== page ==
Directed by: Tony Gilroy
Written by: Tony Gilroy & Dan Gilroy
Starring: Jeremy Renner, Rachel Weisz, Edward Norton, Albert Finney, Joan Allen
At the very least, Jeremy Renner cannot say Hollywood did not try its best to prop him up into a Hollywood star. Not only with this franchise but with others, a film like The Bourne Legacy becomes emblematic of this industry trying to churn out everything it can with intellectual property. Evidently, it hurt this film because it took elements of the previous installments but decided it wanted to make it so much more boring.
After the entire debacle of Treadstone and Blackbriar, the CIA is up to new shenanigans with the Outcome project. This takes participants and forms them into chemically controlled killers for the agency, which takes out the inconsistency of the other two programs. After the imminence of a scandal threatens leadership at the CIA, they try to clean house including one of their most dangerous agents, Aaron Cross (Jeremy Renner).
The initial Bourne trilogy should not be described as anything nuanced but rather stories that knew what it wanted to achieve and delivered some thrilling sequences along the way. Even with the copied format for all three films, they each had enough fresh material between them to make them exciting. Unfortunately, for The Bourne Legacy, it shows the creatives behind the series attempted to make things a bit more sophisticated, which in turn shows their utter lack of heft in handling these types of stories. It makes for a tenuous viewing experience and has you wishing we were following Jason Bourne rather than this new protagonist.
The narrative takes place concurrently with the events of The Bourne Ultimatum. It ties itself so closely to the other films, which makes you yearn for when the story has anything remotely interesting to do. The inclusion of this new program chemically controlling these agents surely had potential, but I could not care to sit through the exposition dumps of how they work and what will occur if one does not take the right color dosage of this chemical. I give them kudos for attempting to try something new, but the results showed something not worth truly exploring. The fact it had quite the uncharasmitc lead certainly did not help its cause.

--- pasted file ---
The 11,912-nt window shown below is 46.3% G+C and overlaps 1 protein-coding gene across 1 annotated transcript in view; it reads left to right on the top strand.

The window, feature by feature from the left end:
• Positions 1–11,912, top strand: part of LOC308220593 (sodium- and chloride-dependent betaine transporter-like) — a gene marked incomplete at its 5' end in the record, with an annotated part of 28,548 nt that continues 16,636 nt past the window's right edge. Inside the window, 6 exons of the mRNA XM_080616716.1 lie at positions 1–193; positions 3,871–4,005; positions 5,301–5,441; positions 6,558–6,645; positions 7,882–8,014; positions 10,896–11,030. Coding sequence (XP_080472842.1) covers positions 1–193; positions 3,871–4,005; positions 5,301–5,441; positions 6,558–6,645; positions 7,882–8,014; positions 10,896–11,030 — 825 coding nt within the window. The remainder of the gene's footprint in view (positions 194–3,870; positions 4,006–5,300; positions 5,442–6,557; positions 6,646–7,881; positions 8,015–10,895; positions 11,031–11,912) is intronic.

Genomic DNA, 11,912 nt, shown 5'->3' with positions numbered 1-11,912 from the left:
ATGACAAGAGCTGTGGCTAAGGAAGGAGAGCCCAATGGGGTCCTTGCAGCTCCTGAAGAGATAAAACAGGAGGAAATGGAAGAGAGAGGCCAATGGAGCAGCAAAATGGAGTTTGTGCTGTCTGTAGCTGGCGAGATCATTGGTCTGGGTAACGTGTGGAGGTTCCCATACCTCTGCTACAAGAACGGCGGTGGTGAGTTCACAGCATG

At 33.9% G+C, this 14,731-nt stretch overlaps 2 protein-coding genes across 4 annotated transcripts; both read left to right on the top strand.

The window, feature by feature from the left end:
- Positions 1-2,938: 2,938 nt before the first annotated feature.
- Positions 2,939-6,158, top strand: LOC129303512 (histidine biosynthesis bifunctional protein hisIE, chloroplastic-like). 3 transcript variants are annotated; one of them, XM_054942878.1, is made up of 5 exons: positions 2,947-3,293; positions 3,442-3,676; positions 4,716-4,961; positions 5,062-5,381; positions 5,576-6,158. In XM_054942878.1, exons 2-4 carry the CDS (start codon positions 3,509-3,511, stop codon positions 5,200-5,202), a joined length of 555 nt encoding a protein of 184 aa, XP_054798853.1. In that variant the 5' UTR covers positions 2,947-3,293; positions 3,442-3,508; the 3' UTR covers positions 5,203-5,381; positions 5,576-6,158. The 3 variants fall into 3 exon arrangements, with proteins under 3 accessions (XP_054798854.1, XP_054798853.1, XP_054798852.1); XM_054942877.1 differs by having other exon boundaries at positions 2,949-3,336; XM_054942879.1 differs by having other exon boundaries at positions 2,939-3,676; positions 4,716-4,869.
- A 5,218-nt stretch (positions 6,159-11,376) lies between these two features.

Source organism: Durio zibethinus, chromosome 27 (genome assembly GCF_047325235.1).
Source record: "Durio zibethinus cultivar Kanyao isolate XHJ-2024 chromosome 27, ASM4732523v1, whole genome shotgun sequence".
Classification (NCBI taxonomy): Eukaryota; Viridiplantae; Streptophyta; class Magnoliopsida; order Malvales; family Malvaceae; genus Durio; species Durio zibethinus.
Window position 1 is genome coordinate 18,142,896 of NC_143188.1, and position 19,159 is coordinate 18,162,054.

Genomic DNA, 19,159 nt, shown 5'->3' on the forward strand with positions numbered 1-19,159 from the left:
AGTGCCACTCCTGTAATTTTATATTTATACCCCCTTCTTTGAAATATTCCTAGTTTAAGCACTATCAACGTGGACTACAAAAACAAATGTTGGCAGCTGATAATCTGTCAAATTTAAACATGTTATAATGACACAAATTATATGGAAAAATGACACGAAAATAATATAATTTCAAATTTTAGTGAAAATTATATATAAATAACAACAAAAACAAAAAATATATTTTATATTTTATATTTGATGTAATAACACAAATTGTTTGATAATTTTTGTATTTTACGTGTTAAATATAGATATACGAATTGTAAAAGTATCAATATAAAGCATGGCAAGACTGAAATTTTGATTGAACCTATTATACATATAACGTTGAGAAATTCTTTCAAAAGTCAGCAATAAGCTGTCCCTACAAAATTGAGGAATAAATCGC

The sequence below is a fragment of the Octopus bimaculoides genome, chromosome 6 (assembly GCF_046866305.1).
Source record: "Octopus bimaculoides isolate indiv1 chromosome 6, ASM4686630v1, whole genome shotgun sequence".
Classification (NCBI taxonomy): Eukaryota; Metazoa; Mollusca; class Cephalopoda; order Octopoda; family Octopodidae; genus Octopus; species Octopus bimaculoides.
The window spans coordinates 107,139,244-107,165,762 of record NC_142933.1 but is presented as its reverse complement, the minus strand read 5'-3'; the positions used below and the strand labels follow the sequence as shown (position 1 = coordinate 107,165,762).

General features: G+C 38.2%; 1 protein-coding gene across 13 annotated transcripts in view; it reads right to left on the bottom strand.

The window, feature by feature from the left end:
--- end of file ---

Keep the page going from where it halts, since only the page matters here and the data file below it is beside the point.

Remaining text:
As alluded at the beginning of the review, Jeremy Renner had an agent working overtime to try and make him the next big thing in Hollywood. He could not start his own franchise, so they attempted to have him join a pre-existing one and simply take the reins of the operation. It happened in the Mission: Impossible franchise and also with this one. Funnily enough, both franchises ended up sticking with the original lead. You almost have to feel bad for Renner, but he really brings nothing of interest in this role and lacks the charisma needing to be a leading man in Hollywood. He certainly has the acting chops as proven in The Hurt Locker, but he cannot carry a film on his own, much like Matt Damon was able to do as Jason Bourne. Unfortunately, the amazing Rachel Weisz also got wasted in such a thankless role as the woman needing to be constantly saved by Cross. Wasting Rachel Weisz’s time with a role this surface-level and weak should not be allowed, but I guess she might have picked up a nice paycheck to go along with her efforts.
As for the action sequences in the feature, most of it was fine with Renner having the ability to carry those action sequences. There were the signature vehicular chase and gruesome shaky cam for the fight sequences. The direction by longtime Bourne scribe, Tony Gilroy had some strong sequences, which could rival the work done by Paul Greengrass, but it could not fight the uphill battle of the lame script he brought out for the story.
Adding a new fresh set of paint may not always be the answer for a franchise, which has run its natural course in Hollywood. In the case of the Bourne franchise, they attempted to wring out whatever life and fan interest were left and attempted to jumpstart it with Jeremy Renner. Unfortunately, the film failed to deliver anything remotely interesting in-between all of its action sequences and we were mercifully spared from any more sequels with this character and premise.